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Golf club closures loom as memberships plummet to lowest level in 20 years

Jessie Davies and Jennifer Browning, Saturday August 10, 2019 - 11:17 EST
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Dust storms are just one of the challenges for the struggling club at Coonamble. - ABC

Almost 100 golf clubs across the country are on the brink of financial collapse following two decades of declining memberships.



New data from Golf Australia shows clubs shed 117,000 members in the past 20 years to an all-time low of 383,000.

Fifteen per cent of players on the Gold Coast abandoned their memberships in the past year alone, and patronage dropped by more than 10 per cent on the New South Wales Central Coast.

In response to widespread drought, twice as many members walked away from regional clubs compared to their metropolitan counterparts.

Golf Australia development manager David Gallichio said the sport's peak body was working urgently to stem the exodus and had prioritised resources to distressed clubs.

"We know when a club closes, two-thirds of people who played there will not play again. That's really concerning for us," he said.

"When a club closes, it isn't coming back either."



Why are members disappearing?

While the sport's attrition rate concerned Golf Australia, Mr Gallichio described it as a "gentle decline".

"When you look at the national numbers, we are only looking at a loss of 1.7 per cent of our members in the past year."

He said the membership numbers did not fully tell the story of the game's state of health.

"People are playing more golf casually than ever before, and you will find that rates of non-organised participation are trending up across almost all sports."

The main barrier to playing, he said, was time, and recognised that clubs had failed to respond to the needs of modern consumers.

"The world has changed and we haven't adapted to that.

"We need to be offering new and interesting things, not just the standard 18-hole competitions on the weekend."



Rock bottom at Coonamble

The crippling financial effects of drought have taken their toll on clubs throughout rural NSW and Queensland.

Last month in Coonamble, in western NSW, the RSL club called its last drinks; now, the golf club faces the same fate.

"We're now at the point where we just can't see a way forward," club president Moe Jacobs said.



In recent years Mr Jacobs and his volunteer staff had tried to retain members and attract new players by promoting social games, but the club's running costs outstripped its earnings.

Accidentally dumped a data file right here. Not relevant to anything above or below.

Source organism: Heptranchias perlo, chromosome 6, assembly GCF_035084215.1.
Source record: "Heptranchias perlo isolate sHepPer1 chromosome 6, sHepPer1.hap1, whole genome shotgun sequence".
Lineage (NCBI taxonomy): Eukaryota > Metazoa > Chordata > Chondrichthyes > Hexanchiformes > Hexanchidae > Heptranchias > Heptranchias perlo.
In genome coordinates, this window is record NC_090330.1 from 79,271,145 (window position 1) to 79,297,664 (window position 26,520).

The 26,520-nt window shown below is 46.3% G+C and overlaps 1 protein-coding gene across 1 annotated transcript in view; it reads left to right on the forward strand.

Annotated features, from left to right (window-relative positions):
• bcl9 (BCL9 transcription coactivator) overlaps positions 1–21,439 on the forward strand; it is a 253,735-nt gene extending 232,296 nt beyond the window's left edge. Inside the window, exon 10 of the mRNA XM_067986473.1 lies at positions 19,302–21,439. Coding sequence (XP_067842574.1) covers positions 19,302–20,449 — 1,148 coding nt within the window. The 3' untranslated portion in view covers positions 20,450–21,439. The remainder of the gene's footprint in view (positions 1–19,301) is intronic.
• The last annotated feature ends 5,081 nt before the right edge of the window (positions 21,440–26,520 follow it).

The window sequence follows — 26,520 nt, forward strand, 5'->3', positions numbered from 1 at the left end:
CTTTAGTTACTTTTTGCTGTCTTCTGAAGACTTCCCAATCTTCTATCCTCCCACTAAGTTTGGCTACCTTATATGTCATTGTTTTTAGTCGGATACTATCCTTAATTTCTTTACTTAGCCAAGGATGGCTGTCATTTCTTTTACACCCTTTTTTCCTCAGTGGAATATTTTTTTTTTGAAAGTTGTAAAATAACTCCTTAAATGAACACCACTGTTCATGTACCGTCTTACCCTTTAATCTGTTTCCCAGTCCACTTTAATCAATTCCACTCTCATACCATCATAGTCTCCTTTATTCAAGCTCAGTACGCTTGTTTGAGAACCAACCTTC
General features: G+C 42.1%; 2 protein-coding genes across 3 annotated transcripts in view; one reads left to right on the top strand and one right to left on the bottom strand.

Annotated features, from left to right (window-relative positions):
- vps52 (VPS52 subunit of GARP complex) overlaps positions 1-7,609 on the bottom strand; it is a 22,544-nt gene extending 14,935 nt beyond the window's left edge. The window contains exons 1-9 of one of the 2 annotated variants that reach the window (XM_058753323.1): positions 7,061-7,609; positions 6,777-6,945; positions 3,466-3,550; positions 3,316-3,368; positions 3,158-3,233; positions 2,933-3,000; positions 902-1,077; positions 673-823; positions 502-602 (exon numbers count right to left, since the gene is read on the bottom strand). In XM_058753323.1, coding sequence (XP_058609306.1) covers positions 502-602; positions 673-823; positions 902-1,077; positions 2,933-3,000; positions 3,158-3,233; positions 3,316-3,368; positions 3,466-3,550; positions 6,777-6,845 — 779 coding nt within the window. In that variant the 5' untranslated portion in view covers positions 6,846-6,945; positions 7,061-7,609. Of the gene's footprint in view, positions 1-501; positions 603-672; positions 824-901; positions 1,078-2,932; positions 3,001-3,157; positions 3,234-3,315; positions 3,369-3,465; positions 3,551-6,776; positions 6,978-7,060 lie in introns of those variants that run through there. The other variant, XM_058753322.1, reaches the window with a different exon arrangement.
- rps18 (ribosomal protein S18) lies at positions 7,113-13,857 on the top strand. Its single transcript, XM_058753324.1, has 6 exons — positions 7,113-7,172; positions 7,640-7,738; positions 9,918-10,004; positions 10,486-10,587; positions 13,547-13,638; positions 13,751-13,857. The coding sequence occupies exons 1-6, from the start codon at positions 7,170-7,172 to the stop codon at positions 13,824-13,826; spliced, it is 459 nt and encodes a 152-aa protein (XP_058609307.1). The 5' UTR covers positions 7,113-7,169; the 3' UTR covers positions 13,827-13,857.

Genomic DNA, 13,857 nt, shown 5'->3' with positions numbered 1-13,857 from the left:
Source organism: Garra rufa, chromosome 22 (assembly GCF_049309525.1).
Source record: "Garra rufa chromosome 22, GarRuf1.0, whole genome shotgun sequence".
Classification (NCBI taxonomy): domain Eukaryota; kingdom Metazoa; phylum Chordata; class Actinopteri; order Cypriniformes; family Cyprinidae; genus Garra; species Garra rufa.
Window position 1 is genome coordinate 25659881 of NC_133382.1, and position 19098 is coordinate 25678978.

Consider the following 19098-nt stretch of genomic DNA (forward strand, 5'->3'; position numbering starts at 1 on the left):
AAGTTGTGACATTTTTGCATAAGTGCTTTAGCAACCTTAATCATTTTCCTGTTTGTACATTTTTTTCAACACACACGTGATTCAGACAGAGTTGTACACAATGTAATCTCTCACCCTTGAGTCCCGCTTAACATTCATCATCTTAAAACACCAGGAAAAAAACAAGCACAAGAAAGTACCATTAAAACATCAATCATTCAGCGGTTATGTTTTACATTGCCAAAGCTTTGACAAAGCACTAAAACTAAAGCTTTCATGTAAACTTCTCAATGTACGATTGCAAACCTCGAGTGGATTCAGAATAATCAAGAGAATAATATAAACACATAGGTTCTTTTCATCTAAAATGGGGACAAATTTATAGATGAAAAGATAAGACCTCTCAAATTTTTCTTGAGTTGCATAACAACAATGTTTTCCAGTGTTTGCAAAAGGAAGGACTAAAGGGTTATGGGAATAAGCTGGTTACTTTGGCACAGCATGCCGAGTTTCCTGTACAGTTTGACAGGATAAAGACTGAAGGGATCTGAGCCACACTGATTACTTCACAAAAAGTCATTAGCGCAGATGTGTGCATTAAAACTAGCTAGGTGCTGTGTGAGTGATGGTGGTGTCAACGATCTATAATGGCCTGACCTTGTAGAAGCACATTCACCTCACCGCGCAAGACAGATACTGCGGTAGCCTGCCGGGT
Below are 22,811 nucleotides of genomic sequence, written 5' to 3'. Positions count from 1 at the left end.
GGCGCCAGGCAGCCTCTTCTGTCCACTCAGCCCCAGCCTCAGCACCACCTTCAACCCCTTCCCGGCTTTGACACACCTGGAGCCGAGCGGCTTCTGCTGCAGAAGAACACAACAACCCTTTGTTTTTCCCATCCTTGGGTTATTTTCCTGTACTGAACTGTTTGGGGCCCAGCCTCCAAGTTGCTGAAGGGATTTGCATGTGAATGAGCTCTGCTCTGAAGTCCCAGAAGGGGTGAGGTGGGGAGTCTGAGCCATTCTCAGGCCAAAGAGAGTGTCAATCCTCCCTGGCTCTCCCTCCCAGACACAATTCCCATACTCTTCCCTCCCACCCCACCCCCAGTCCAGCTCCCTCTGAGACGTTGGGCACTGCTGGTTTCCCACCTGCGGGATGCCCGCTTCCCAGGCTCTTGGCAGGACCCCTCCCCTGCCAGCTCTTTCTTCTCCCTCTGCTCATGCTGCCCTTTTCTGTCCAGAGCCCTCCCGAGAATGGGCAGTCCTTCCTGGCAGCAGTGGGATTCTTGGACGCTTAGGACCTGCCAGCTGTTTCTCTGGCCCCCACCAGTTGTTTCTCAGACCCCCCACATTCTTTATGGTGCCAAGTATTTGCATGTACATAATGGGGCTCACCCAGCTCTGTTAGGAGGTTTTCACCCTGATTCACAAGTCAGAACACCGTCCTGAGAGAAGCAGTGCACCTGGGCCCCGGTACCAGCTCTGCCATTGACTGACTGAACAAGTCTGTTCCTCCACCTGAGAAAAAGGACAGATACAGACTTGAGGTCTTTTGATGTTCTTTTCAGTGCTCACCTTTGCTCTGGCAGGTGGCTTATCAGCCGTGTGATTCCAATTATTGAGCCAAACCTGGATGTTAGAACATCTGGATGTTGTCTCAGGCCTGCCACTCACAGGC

"It's our last resort to close down, but you can't bleed money out of a rock."

This month the club made a desperate plea for financial assistance. In response, the community rallied and Golf NSW sent two specialists to advise the club on its options.

Mr Jacobs said the future of Coonamble Golf Club, like dozens of others, remained unclear.

"It's just hard to make ends meet when social membership only brings in a couple of dollars."



Saving a struggling sport

In the past year Golf Australia has invested significantly in its support division to provide challenged clubs with financial advice, grant-writing assistance, human resources help and agronomy services.

To avert widespread closures, Mr Gallichio said clubs with saleable assets would need to liquidate.

A multi-pronged approach, however, was needed to future-proof the sport, he said.

"There's no silver bullet," Mr Gallichio said, adding that recruiting more women and juniors, and offering more playing opportunities for the time-poor and cash-strapped were part of the answer.

"Soon we'll be launching Get Into Golf, which is a program to encourage everyone from young women all the way through to seniors to take up the game across the country."

Grass is greener at Bathurst



While most clubs in western NSW lost about 7 per cent of their members last year, Bathurst bucked the trend.

Bathurst Golf Club has maintained a membership growth of 15 per cent over the past five years.

The club's general manager, Brad Constable, attributed the success to its wide range of membership options.

"We now offer three-month memberships and we also do six-month memberships which cater to footballers or soccer players that normally can't play during the winter months," he said.

Offering multiple price points as well as a flexible payment system helped to ease the hip-pocket hurt of membership.

Mr Constable said the club also struck partnerships with local schools to whet the appetite of the next generation of players.

"If you can get a junior from the early days, treat them well and have good pathways open, I think you can have that person right through to old age."


- ABC

© ABC 2019

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